The Future of Intelligent Decision Support Systems in Contact Centers
Decision Support Systems (DSS) drive faster, smarter decisions based on objective data, rather than on subjective criteria or personal instinct. They offer insights and proposed courses of action to decision-makers based on problem diagnosis, previous actions taken, the outcomes of those actions and other relevant contextual info.
These systems are relevant for many verticals including healthcare, finance, weather prediction, call and chat centers, desktop apps, info kiosks and more.
This article underlines the value of DSS in customer service and focuses on the potential computer vision brings to call/chat centers, where providing a positive customer experience (CX) at scale is critical to success in the current competitive business climate.
Current state of DSS in contact centers
Call centers are highly stressed environments. Agents performance is closely monitored, and their actions have business and financial implications, such as dropping a sale, dispatching a technician unnecessarily, losing a customer, or worse, setting off a social media backlash over a bad experience.
Implementing decision support tools backs up the agent, putting the right information at the tip of their fingers, helping them work smarter and perform better in operational KPIs such as First Call Resolution (FCR) and Average Handling Time (AHT). It also improves their ability to bring customer issues to successful resolution, enhancing both customer satisfaction and inline agent satisfaction.
For example, a DSS can suggest a series of questions in order to troubleshoot an issue, and then based on the customer’s input, select the most suitable branch in the decision-tree to find the quickest path to resolution.
From DSS to IDSS – the AI Factor
Traditional DSS are decision tree driven solutions, built by humans and automated. The relatively new integration of artificial intelligence (AI) into DSS has created more sophisticated, problem-oriented intelligent decision-support systems (IDSS) that can understand a wide range of inputs and select the next best course of action.
Using machine learning, IDSS learn from previous cases and improve with time, providing a more efficient decision-making mechanism that is continuously evolving.
IDSS allow human agents to focus more on their soft skills and quality of the interaction, and less on scripts and manuals. Take, for example, one of the more complex issues handled in contact centers – technical support.
Complicated scripts are used to identify and troubleshoot issues, and guide customers through to resolution. The process requires possession of large datasets that are difficult for even the most highly trained agent to remember.
Vision – The Missing Link
While effective, the IDSS flow has a major weakness – it relies heavily on input generated by the consumer, which is highly subjective and often error-prone.
For example, when troubleshooting, the IDSS has to analyze device status, connections or cables, or even evaluate damage for insurance Relying on inputs generated by an untrained consumer and conveyed to an agent in spoken or written language often results in errors. Wrong inputs undermine the ability of the IDSS to identify the problem. For IDSS to provide additional value, new technologies must be exploited to support customers on a higher level.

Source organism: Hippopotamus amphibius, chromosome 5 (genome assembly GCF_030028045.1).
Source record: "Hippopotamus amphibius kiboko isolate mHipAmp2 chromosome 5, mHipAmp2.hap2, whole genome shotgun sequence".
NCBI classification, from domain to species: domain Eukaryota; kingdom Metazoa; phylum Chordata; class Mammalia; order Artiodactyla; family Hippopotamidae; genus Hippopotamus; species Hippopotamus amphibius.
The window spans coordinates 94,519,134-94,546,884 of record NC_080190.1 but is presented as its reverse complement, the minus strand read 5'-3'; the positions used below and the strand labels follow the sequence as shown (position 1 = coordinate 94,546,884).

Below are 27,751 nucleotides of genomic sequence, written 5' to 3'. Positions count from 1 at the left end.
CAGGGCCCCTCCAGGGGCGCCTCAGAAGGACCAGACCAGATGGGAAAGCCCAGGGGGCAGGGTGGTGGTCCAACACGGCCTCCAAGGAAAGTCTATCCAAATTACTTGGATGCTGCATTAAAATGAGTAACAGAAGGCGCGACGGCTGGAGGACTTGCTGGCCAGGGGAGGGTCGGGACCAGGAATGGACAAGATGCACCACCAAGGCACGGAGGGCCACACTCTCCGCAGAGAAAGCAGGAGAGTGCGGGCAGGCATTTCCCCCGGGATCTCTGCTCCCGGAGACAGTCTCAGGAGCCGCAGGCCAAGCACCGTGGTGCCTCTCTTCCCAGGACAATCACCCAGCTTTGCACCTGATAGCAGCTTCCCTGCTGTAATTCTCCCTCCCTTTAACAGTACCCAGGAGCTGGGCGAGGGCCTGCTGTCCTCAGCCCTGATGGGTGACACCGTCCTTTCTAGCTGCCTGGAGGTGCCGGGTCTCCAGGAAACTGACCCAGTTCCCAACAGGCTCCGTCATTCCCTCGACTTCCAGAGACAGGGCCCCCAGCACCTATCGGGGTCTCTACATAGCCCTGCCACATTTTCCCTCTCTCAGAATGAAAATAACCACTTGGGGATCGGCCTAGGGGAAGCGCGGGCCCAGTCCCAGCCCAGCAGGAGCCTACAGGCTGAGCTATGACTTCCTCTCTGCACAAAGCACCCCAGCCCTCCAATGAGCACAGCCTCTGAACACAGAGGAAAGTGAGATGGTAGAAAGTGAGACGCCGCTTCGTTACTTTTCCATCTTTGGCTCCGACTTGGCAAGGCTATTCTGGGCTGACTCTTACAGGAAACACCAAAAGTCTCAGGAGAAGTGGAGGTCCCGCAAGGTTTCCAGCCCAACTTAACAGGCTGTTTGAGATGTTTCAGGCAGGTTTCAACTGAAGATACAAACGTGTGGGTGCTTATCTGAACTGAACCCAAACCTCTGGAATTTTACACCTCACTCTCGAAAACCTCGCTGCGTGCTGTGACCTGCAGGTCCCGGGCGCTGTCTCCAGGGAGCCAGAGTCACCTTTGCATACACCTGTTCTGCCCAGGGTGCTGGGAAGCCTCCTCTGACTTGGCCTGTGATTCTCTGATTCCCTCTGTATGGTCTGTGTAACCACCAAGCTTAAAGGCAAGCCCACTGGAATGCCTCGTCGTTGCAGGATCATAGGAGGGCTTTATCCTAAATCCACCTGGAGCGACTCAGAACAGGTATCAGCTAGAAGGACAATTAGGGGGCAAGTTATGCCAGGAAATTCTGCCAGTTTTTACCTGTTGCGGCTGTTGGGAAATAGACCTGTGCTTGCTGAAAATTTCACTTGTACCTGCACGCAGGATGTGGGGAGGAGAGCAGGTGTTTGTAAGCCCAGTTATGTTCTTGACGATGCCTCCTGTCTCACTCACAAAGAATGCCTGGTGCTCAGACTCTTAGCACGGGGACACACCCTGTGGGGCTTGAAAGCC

The solution: Employ computer vision and deep learning to act as the “eyes” of the IDSS, adding a visual pillar to drive performance to a whole new level.
Computer Vision and IDSS: Stronger Together
Visual-based artificial intelligence is the ability to harness computer vision and deep learning to analyze images and video streams in order to cognitively recognize and understand objects, situations, statuses, issues etc. Computer vision is already being utilized in a wide range of applications. It recognizes faces and emotions in cameras; it helps self-driving cars read traffic signs and avoid pedestrians; it allows factory robots to monitor problems in the production line. In customer service, it helps the IDSS see the problem, as a virtual agent.
With computer vision powered IDSS, the computer identifies devices, and points to the most relevant next question based on consumer input. The agent’s cognitive focus shifts from the mechanics of each step of the process to the big picture — satisfying the customer.
Computer vision minimizes the need for customer input, by enabling the IDSS to automatically collect data within a visual session, including images of equipment, physical environment, documents etc. It increases the accuracy of recognition, identification and decision making, and empowers agents to provide better support based on objective inputs.
Using deep learning and computer vision technologies, agents automatically and instantly identify devices within visual sessions, correlate them with past cases involving either the same device or similar technical issue, and suggest concrete Next-Best Action measures for resolving the issue based on the crowdsourced knowledge generated from previous sessions .
Visual IDSS – Transforming Contact Centers of the Future
Successful enterprises are proactively shaping the CX by investing in innovative technologies that improve operational efficiencies and empower their human agents.
Computer vision-based IDSS are ideal tools that provide a wide range of benefits for contact centers. They represent a powerful solution that removes the dependency on human input, and allows human agents to focus on the big picture, using their soft skills to deliver an enhanced customer experience. By combining cognitive understanding and cognitive vision, IDSS deliver significantly enhanced decision-making capabilities and Next-Best Action suggestions, and drive improvement in KPIs and business results.